Almost all of the film was shot over a two-year period inside the flat, dominated by an old Steinway piano on which Alice played four hours each day, to the enjoyment of her neighbors.
Originally, the filmmakers considered using “Dancing Under the Gallows” as the film’s title, but then changed it to “The Lady in No. 6.”
It was a wise decision, for the film is anything but a grim Holocaust documentary. It is dominated by Alice’s unfailing affirmation of life, usually accompanied by gusts of laughter. However, her health and speech have declined in recent months, and she doesn’t give any more interviews.
But in a brief phone conversation, conducted mainly in German, she attributed her outlook partially to having been born with optimistic genes and a positive attitude. “I know there is bad in the world, but I look for the good,” she said. “Mmusic is my life; music is god,”
At 104, Alice took up the study of philosophy and likes to quote the saying by German philosopher Friedrich Nietzsche, “Without music, life would be a mistake.”
The film is peppered with such observations, which, coming from anyone else, might be considered a sign of Candide-like naiveté.
A very small sampling of her sayings includes: “Wherever you look, there is beauty everywhere,” “After a century on the keyboard, I still look for perfection,” “I’m so old because I use my brain constantly. The brain is the body’s best medicine,” and “A sense of humor keeps us balanced in all circumstances, even death.”
Many of these observations are recorded by Caroline Stoessinger in her book “A Century of Wisdom: Lessons from the Life of Alice Herz-Sommer, the World’s Oldest Living Holocaust Survivor” (Spiegel and Grau, a Random House imprint), which forms the basis for the film and her on-screen interviews.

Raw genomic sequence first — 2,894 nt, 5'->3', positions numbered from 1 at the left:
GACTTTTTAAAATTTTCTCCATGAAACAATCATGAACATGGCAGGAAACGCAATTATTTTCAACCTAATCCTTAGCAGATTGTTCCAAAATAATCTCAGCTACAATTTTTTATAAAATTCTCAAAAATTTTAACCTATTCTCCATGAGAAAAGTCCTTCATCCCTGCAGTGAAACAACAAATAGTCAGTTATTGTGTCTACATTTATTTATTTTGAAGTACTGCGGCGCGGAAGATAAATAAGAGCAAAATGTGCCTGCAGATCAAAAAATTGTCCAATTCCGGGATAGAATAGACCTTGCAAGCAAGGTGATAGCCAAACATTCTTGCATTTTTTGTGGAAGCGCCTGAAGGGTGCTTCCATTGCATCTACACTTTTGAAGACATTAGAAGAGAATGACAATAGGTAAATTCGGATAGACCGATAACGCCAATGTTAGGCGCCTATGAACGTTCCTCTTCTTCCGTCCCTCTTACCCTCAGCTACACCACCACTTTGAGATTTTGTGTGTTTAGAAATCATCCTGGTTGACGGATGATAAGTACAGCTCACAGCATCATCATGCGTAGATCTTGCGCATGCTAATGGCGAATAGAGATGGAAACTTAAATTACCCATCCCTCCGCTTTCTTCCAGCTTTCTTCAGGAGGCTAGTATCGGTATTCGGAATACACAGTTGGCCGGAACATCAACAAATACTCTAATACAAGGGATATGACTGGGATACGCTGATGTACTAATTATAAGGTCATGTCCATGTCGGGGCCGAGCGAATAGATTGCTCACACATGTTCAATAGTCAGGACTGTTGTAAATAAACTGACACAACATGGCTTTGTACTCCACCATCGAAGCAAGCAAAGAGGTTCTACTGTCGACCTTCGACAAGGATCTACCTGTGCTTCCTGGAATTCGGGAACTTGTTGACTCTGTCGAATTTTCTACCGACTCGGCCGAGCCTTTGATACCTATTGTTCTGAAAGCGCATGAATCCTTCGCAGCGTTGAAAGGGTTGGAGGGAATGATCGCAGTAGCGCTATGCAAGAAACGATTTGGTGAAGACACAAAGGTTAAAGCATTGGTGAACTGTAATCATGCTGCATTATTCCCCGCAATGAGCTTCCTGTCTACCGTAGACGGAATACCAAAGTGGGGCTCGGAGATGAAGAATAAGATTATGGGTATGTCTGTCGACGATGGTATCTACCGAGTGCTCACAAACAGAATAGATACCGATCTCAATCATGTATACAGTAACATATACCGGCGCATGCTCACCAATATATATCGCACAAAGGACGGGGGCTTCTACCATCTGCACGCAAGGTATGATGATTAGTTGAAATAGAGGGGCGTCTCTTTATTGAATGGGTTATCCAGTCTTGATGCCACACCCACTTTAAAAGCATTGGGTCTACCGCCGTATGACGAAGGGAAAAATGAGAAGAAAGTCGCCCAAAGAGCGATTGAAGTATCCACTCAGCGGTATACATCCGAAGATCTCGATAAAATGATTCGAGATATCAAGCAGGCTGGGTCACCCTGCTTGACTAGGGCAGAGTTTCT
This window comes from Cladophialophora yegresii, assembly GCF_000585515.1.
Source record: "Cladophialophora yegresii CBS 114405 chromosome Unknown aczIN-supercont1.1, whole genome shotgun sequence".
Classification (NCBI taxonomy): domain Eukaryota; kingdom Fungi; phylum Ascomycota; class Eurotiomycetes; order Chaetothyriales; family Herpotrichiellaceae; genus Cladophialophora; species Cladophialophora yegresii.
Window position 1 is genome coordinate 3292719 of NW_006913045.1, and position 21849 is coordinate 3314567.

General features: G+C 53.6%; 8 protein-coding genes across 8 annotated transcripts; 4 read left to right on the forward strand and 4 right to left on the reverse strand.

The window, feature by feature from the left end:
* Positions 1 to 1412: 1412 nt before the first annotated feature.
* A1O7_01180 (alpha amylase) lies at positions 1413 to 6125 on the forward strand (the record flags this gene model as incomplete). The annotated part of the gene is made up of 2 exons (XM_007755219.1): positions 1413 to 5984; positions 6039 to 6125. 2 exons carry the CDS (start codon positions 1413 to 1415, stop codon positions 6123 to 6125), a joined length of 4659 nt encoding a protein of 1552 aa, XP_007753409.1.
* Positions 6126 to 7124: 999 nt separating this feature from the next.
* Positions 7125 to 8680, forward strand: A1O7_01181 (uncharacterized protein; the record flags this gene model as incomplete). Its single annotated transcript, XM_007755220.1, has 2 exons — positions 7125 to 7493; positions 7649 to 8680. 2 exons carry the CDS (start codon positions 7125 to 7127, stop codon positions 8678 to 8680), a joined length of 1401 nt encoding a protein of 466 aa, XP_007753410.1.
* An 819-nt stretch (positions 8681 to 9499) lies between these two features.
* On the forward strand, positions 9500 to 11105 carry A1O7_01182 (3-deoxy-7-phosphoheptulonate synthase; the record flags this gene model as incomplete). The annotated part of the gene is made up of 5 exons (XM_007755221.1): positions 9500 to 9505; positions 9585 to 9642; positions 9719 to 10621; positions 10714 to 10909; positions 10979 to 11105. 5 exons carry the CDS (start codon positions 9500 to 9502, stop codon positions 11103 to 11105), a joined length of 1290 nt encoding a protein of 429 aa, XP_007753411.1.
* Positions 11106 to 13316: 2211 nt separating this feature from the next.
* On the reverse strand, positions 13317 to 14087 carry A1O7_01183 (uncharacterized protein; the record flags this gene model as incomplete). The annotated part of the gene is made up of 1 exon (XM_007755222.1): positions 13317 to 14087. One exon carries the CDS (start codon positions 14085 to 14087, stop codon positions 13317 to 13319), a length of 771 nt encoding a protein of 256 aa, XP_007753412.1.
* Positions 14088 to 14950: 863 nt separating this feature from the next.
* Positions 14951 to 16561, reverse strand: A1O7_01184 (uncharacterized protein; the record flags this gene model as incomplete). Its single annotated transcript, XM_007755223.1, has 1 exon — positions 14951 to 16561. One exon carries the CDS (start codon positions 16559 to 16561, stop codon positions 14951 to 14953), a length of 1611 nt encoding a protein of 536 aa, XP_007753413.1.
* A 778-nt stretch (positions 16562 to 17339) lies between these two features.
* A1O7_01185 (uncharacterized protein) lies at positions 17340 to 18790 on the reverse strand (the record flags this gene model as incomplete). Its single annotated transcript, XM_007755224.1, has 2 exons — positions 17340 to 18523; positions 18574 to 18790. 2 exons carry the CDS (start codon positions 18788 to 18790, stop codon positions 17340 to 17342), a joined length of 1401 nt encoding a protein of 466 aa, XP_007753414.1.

Stoessinger, a New York concern pianist, interviewed Alice and her friends over a period of 15 years, and she became an ardent admirer of her subject.
“Alice doesn’t complain; she doesn’t look back, she has no anxieties,” Stoessinger said. “Even in Theresienstadt, she never doubted that she would survive.”
Stoessinger also convinced Clarke to direct the film. Clarke won an Oscar in 1989 for his short documentary “You Don’t Have to Die,” and an Oscar nomination for “Prisoner of Paradise,” which also focused on life and death in Theresienstadt.
Producer Reed, like Clarke, was reluctant to take on the new assignment. “We asked ourselves, who is going to watch another Holocaust documentary with a really old lady? Fred Bohbot, our executive producer, Malcolm and I have really been stunned by the enthusiastic reaction to the film.”
Asked about the film’s budget, Reed responded, “About 35 cents, a bus token and bits of old chewing gum.”
Both Clarke and Reed are British-born Canadians. Neither is traditionally Jewish, but, as Reed put it, “I am not a Jew, but I’m Jewish.”
“The Lady in No. 6” open Feb. 14 at Laemmle’s Royal Theatre in West Los Angeles for a one-week run, together with the four other nominated short documentaries.